Analysis
Reaction to the Seventh Circuit’s decision has varied. Brian J. Murray, Chicago, an ABA Section of Litigation’s Class Actions and Derivative Suits Committee member, says he believes the Seventh Circuit “absolutely” got it right.


“It’s amazing to me that it took so long for a court of appeals to weigh in on this,” says Murray.


Murray explains that when CAFA first took effect, to keep national class actions in state court, plaintiffs would divide the classes by state and simply plead that all class members were citizens of that particular state.


“But in recent years we’ve seen plaintiffs’ lawyers not be willing to commit to that; often times in certain cases the real money and the real claims are held by people outside the state,” Murray says.


Some cases will define the class “to make it look local (class members get paid in the state, they had a cell phone number in the state), but they don’t limit it to citizens of the state,” he notes.


“The Seventh Circuit’s decision is the first one we’ve seen clearly saying ‘no you can’t hedge like that. If you want to limit the class to citizens, that’s fine, but if you’re going to hedge, you need to come in with evidence,’” Murray says.


Others are not as supportive of the Seventh Circuit’s decision. Douglas L. McCoy, Mobile, AL, cochair of the Section’s Consumer & Civil Rights Litigation Committee, does not necessarily disagree with the Seventh Circuit’s decision, but is troubled by the burden that it places on the plaintiffs’ classes.


“While the Seventh Circuit’s allocation of the burden of proof to the plaintiffs was consistent with precedent and legislative history, the degree of burden imposed on the plaintiffs seems to be somewhat excessive,” McCoy says.


“At some point, common sense should have a role in resolving issues of this sort,” and courts should be permitted to use “sensible guesswork based on . . . how the world works,” he says.


McCoy also questions treating the “home-state” provision of CAFA “as an ‘exception to an exception’ related to the limitations of federal court jurisdiction.” In other words, he says, “the ‘home-state’ provision could really be viewed as a limitation on the exception that CAFA creates pertaining to the ‘regular’ standard for federal court jurisdiction.”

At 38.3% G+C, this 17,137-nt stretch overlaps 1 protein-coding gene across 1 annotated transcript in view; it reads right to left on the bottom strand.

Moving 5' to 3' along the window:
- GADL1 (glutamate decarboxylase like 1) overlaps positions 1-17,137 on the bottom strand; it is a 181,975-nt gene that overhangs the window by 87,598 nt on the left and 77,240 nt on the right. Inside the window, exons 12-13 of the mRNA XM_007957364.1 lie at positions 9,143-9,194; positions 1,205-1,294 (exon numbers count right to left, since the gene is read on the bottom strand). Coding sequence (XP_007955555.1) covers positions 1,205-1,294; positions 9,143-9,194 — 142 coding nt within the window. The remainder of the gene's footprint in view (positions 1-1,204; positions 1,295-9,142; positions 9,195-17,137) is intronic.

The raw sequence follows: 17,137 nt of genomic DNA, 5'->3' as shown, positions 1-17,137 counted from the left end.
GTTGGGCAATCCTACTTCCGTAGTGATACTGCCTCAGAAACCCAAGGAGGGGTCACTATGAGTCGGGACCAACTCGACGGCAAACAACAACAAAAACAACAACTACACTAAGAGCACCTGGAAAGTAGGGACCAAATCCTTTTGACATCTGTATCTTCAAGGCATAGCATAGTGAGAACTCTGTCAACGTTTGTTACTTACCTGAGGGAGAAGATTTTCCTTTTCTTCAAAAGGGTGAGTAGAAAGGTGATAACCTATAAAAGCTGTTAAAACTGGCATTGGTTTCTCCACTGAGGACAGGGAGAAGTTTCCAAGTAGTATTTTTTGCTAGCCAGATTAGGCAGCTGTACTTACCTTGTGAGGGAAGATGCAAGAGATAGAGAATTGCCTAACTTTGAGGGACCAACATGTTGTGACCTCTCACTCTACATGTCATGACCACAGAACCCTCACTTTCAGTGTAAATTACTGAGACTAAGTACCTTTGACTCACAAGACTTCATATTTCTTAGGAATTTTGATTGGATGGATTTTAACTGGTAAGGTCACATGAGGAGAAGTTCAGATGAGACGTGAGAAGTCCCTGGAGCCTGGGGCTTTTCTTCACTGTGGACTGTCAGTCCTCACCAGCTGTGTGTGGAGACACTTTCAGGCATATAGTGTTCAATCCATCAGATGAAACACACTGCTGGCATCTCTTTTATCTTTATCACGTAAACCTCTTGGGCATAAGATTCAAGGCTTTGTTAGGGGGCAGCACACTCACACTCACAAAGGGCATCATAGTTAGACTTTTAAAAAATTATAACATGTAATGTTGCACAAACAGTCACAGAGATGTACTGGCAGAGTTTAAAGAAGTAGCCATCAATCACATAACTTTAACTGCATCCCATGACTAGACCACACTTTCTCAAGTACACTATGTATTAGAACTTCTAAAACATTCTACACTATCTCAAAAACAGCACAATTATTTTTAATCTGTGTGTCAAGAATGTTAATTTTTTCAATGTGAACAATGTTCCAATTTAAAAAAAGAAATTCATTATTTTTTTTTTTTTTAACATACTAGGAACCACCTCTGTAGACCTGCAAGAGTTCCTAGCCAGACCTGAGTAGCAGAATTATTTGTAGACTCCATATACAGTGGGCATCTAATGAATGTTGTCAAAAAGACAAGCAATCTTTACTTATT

McCoy was ultimately satisfied with the Seventh Circuit’s opinion, however, when it proposed alternative class definitions for the plaintiffs in Sprint Nextel. Specifically with respect to the first alternative that would allow some statistical analysis, “given the Seventh Circuit’s opinion that statistical proof providing only 51 percent or greater certainty that two-thirds of the class members are citizens of the ‘home-state,’ the burden placed on the plaintiffs’ counsel by the decision seems relatively fair and reasonable.”


Murray, on the other hand, disagrees with the suggestion that the plaintiffs’ burden to establish the home-state exception is too high. “If you want to rely on your pleadings, then plead the elements of the statute,” he says.


“If you want to go beyond the elements of the statute to keep the class size big, then all the Seventh Circuit said was ‘well, you may still satisfy the statute but it becomes your burden to show us the evidence,’” Murray notes.


Keywords: In re Spring Nextel Corp., Seventh Circuit, District of Kansas, CAFA, class actions